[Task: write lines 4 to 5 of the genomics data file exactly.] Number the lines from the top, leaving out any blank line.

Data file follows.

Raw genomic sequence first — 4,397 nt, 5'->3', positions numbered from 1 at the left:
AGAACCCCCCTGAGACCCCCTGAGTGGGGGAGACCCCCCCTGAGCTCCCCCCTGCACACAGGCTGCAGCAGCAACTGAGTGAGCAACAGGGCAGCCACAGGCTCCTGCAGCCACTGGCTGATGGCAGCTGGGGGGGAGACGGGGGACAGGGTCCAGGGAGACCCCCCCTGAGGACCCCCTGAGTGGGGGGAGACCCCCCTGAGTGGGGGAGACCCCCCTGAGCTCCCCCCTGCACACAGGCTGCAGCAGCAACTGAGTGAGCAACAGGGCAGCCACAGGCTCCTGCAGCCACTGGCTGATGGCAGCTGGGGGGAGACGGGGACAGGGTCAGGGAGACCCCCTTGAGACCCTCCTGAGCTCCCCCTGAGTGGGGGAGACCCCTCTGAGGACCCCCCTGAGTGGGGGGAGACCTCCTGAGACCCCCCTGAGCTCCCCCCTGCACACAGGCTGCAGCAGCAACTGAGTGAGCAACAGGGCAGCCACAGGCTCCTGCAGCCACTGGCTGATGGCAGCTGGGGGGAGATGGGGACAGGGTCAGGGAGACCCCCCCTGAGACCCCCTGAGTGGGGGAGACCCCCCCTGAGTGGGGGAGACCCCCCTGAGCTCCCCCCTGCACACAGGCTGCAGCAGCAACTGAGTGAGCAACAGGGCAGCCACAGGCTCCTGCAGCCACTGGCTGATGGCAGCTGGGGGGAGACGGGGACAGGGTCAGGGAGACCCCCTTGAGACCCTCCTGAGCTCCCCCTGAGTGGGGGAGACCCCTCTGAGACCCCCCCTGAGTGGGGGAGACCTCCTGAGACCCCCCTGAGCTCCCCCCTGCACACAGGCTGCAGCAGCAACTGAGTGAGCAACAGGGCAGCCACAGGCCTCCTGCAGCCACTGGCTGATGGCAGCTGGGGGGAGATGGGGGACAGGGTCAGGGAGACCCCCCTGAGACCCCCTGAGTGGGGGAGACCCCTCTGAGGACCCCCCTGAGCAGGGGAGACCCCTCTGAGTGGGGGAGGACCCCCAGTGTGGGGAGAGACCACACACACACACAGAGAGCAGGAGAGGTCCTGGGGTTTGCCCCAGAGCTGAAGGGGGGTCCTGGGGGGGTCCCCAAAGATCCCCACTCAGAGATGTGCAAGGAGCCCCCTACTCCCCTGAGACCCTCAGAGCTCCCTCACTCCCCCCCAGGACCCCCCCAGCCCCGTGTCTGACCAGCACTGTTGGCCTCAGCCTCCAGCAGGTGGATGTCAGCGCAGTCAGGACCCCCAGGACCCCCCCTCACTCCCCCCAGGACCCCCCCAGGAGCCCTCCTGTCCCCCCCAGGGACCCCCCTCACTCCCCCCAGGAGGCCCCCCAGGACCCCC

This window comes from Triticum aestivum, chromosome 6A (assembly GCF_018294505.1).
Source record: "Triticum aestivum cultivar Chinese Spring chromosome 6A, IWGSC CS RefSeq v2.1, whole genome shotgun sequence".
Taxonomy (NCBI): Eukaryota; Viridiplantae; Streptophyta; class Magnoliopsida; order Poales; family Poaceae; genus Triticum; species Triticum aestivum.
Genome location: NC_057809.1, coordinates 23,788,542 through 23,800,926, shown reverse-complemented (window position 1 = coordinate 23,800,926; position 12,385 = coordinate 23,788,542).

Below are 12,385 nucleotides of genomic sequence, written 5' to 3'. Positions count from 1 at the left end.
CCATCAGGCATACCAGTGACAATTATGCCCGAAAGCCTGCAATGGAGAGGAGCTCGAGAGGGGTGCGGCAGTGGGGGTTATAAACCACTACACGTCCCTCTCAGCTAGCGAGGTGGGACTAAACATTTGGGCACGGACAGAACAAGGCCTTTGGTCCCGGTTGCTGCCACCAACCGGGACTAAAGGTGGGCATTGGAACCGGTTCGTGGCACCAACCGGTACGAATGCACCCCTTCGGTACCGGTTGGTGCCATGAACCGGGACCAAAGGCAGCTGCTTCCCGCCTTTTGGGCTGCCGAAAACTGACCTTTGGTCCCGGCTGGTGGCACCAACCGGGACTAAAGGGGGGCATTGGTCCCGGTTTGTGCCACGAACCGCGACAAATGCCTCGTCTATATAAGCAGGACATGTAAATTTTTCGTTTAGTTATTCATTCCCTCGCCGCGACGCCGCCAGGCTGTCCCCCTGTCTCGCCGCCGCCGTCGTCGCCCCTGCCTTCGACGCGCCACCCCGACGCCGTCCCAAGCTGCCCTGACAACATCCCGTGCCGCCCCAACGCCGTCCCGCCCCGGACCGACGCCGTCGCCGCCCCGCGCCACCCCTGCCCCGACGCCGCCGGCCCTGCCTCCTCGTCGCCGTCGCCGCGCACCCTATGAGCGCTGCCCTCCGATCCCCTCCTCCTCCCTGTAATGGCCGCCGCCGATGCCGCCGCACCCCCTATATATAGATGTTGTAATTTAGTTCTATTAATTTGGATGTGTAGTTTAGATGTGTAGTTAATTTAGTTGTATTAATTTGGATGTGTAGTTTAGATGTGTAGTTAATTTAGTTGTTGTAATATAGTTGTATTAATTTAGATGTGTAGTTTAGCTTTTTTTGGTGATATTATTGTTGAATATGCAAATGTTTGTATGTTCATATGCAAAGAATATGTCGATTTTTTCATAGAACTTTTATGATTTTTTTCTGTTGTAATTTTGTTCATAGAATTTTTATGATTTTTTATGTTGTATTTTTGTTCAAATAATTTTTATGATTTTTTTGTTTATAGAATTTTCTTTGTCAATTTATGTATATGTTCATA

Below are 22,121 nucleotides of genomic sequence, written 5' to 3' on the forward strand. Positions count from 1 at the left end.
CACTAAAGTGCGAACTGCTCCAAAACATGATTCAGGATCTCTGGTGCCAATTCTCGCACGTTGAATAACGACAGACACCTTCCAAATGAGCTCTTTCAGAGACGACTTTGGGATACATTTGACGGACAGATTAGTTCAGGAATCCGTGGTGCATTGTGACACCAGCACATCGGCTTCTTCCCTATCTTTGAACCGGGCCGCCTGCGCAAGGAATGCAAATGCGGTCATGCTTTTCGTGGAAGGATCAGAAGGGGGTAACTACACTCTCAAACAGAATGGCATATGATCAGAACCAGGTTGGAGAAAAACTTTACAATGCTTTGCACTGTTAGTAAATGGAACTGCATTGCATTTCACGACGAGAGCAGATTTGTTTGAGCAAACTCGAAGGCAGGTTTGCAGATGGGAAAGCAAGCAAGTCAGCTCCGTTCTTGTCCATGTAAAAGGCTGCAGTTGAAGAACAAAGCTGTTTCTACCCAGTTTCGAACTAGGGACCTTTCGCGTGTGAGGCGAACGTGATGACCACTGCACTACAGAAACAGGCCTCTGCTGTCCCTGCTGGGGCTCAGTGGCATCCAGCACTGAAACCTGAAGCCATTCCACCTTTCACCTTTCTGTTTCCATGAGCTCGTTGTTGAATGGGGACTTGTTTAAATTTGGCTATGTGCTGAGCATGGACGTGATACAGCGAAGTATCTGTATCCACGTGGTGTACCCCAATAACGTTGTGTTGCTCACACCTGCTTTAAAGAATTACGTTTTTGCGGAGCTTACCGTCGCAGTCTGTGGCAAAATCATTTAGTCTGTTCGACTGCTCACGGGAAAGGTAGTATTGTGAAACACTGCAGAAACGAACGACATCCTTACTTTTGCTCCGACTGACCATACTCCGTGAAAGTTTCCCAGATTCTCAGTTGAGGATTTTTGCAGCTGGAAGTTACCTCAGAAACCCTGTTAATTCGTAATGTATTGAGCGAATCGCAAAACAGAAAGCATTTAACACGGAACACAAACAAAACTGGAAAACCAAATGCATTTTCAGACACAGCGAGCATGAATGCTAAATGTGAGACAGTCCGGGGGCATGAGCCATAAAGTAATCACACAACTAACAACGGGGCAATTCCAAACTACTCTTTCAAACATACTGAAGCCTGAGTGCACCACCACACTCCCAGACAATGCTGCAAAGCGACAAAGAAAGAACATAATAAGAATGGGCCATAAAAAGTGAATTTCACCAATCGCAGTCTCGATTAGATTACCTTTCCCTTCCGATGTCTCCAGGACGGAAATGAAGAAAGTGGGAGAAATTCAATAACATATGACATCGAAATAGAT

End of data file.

Source record: "Triticum aestivum cultivar Chinese Spring chromosome 6A, IWGSC CS RefSeq v2.1, whole genome shotgun sequence".
Taxonomy (NCBI): Eukaryota; Viridiplantae; Streptophyta; class Magnoliopsida; order Poales; family Poaceae; genus Triticum; species Triticum aestivum.